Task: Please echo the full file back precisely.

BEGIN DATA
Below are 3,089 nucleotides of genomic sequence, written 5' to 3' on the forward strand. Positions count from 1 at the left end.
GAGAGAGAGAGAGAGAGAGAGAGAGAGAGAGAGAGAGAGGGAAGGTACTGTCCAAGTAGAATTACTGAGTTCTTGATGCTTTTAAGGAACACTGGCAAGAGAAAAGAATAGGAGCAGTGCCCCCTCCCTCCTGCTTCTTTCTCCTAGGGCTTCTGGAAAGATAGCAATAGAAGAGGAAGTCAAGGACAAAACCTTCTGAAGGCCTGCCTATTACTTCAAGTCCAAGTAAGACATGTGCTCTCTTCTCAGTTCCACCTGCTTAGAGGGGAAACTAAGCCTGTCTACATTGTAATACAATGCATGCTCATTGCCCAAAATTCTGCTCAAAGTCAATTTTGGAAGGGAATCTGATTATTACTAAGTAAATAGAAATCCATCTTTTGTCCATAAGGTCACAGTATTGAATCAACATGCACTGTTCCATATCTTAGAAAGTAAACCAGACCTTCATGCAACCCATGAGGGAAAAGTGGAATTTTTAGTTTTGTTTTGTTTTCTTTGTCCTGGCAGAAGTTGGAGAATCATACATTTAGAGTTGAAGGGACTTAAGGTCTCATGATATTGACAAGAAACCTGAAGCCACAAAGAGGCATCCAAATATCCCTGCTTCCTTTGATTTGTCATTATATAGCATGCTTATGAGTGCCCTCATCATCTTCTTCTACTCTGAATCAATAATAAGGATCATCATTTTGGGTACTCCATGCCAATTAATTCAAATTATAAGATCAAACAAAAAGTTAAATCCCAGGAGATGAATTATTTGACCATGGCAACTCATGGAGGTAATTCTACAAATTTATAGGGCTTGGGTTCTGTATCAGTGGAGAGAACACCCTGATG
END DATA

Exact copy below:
Below are 3,089 nucleotides of genomic sequence, written 5' to 3' on the forward strand. Positions count from 1 at the left end.
GAGAGAGAGAGAGAGAGAGAGAGAGAGAGAGAGAGAGAGGGAAGGTACTGTCCAAGTAGAATTACTGAGTTCTTGATGCTTTTAAGGAACACTGGCAAGAGAAAAGAATAGGAGCAGTGCCCCCTCCCTCCTGCTTCTTTCTCCTAGGGCTTCTGGAAAGATAGCAATAGAAGAGGAAGTCAAGGACAAAACCTTCTGAAGGCCTGCCTATTACTTCAAGTCCAAGTAAGACATGTGCTCTCTTCTCAGTTCCACCTGCTTAGAGGGGAAACTAAGCCTGTCTACATTGTAATACAATGCATGCTCATTGCCCAAAATTCTGCTCAAAGTCAATTTTGGAAGGGAATCTGATTATTACTAAGTAAATAGAAATCCATCTTTTGTCCATAAGGTCACAGTATTGAATCAACATGCACTGTTCCATATCTTAGAAAGTAAACCAGACCTTCATGCAACCCATGAGGGAAAAGTGGAATTTTTAGTTTTGTTTTGTTTTCTTTGTCCTGGCAGAAGTTGGAGAATCATACATTTAGAGTTGAAGGGACTTAAGGTCTCATGATATTGACAAGAAACCTGAAGCCACAAAGAGGCATCCAAATATCCCTGCTTCCTTTGATTTGTCATTATATAGCATGCTTATGAGTGCCCTCATCATCTTCTTCTACTCTGAATCAATAATAAGGATCATCATTTTGGGTACTCCATGCCAATTAATTCAAATTATAAGATCAAACAAAAAGTTAAATCCCAGGAGATGAATTATTTGACCATGGCAACTCATGGAGGTAATTCTACAAATTTATAGGGCTTGGGTTCTGTATCAGTGGAGAGAACACCCTGATG